State and local government agencies want to be your friend on Facebook and broadcast their latest tweets via Twitter, but existing state laws can limit their effectiveness.
State agencies also are trying to figure out the best way to retain and archive records created on social media platforms.
Facebook status updates or tweets from Twitter can be viewed online, but the companies allow searching for limited periods of time. That could pose problems if agencies receive open records requests for updates or content that goes back two or three years.
Douglas Doe, Web manager with the Office of State Finance, said his agency is negotiating with archiving services and working with the state Libraries Department to update existing records retention schedules and definitions.
"We’re trying to decide if we need to draft new record types or use existing record types that things in the Web 2.0 arena would map to,” Doe said.
"It’s incumbent in state government that we try to identify as many content types as we possibly can.”
The Internet’s "Wild West” mentality of anything goes also has given some government agencies pause when it comes to social media.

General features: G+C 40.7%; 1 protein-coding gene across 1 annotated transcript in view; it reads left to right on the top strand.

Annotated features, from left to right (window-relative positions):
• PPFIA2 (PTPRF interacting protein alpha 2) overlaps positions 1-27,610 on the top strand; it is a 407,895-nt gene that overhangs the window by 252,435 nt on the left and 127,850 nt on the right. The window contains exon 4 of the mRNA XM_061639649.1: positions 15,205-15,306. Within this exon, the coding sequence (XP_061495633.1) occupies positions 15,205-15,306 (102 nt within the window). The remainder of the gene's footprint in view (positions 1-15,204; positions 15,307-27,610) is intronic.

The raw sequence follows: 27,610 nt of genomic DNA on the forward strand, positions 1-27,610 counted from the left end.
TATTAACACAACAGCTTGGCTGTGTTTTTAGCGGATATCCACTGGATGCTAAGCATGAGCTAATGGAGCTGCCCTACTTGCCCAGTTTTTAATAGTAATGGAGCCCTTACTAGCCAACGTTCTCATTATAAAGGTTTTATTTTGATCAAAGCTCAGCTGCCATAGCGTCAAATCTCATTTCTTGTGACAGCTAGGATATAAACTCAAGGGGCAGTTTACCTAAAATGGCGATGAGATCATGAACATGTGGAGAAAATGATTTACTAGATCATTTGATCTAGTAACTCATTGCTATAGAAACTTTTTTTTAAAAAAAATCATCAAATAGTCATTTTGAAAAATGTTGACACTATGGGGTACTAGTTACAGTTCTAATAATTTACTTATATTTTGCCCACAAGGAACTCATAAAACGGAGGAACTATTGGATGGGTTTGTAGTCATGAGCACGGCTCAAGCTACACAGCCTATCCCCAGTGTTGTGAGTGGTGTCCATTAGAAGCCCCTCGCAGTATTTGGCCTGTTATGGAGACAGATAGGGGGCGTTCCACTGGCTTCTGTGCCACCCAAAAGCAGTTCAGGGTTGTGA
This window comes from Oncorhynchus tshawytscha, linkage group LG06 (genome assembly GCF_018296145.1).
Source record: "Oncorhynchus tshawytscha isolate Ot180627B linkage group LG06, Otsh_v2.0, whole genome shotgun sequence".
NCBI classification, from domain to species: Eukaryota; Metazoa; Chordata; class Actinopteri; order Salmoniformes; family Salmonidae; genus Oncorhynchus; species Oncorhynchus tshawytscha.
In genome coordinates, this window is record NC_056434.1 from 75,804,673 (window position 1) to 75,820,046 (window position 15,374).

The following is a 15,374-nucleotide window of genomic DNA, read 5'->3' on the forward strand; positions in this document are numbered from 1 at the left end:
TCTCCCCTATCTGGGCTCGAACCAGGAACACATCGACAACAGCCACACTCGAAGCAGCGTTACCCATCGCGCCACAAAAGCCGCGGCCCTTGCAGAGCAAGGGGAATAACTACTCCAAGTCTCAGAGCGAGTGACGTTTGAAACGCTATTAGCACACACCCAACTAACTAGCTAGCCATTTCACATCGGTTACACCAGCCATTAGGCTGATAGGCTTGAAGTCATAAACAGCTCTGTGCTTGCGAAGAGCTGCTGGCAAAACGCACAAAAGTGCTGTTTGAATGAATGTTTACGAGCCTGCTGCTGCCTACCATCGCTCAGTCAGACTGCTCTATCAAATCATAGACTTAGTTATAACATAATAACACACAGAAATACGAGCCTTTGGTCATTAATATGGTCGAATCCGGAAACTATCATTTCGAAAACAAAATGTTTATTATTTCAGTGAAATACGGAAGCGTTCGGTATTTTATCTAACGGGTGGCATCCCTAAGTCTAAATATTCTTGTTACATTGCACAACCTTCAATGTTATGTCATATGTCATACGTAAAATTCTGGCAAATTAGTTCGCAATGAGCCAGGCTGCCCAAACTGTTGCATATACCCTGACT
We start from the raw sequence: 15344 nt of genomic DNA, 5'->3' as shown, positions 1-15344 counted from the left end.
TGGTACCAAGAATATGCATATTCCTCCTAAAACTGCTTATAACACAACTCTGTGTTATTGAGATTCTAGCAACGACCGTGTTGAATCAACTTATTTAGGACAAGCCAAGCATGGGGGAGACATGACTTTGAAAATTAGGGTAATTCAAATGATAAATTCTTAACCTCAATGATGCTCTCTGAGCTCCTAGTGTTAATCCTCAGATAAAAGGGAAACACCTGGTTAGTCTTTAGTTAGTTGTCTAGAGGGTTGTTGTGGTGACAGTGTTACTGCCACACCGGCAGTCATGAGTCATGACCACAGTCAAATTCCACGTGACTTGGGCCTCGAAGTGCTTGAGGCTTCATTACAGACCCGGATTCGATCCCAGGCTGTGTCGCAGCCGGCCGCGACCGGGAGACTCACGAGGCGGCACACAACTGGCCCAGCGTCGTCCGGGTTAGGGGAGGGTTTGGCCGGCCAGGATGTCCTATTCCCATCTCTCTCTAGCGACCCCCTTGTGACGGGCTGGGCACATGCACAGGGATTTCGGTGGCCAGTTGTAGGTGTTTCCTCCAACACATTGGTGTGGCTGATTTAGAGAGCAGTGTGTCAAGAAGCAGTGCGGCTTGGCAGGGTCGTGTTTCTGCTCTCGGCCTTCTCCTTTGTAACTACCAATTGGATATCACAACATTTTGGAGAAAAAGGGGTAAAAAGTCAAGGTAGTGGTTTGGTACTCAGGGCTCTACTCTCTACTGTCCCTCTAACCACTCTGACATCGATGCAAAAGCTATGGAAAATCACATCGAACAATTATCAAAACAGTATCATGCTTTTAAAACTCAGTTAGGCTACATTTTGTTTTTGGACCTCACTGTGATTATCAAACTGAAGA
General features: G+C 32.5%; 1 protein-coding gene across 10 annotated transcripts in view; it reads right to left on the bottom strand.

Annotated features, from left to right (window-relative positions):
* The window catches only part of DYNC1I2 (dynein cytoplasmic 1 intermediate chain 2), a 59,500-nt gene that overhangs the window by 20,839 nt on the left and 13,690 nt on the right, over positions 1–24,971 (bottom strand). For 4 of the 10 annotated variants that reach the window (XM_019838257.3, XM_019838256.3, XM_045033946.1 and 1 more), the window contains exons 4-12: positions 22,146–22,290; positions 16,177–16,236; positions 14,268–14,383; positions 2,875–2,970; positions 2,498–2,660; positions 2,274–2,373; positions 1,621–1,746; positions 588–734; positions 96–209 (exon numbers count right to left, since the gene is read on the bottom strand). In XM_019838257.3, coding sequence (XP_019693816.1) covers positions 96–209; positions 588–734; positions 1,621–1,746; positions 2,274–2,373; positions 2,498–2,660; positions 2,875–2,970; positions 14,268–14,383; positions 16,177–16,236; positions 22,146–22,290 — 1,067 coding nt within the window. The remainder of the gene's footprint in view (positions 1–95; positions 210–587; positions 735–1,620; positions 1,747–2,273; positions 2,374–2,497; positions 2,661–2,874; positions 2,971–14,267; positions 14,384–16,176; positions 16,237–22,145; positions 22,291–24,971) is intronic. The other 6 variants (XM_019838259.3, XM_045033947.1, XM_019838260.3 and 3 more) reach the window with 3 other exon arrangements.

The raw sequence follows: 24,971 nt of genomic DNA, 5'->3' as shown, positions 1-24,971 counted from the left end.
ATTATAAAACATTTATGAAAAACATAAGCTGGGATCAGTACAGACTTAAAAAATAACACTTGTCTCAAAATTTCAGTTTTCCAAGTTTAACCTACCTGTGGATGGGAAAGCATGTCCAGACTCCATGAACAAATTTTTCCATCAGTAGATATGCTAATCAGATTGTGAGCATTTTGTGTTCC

The automatic ad placement on Facebook pages can be embarrassing or inappropriate for a general audience. Monitoring the comments or messages from such accounts also can turn into a full-time job for already busy employees. Another pitfall can be whom to "follow” on Twitter and whether it constitutes an official endorsement by that agency or government.
Agencies are leery of using social media
Zach Nash, creative services manager for the city of Oklahoma City, said he’s careful to limit whom the city follows on Twitter to other agencies or nonprofits. That account has more than 3,000 followers but follows just 12 others.
"We’re constantly updating or answering questions, but at the same time, we try not to neglect our flagship Web site, whose traffic dwarfs our Twitter or Facebook accounts,” Nash said.
The city has had success using frequent Twitter updates during weather emergencies to convey information about closings, shelters or snow routes to users and the media, Nash said. During normal times, the city tries not to overdo its updates.
"It’s a way to start the conversation,” Nash said of Twitter.
"We deal in facts or answer specific questions about city services.
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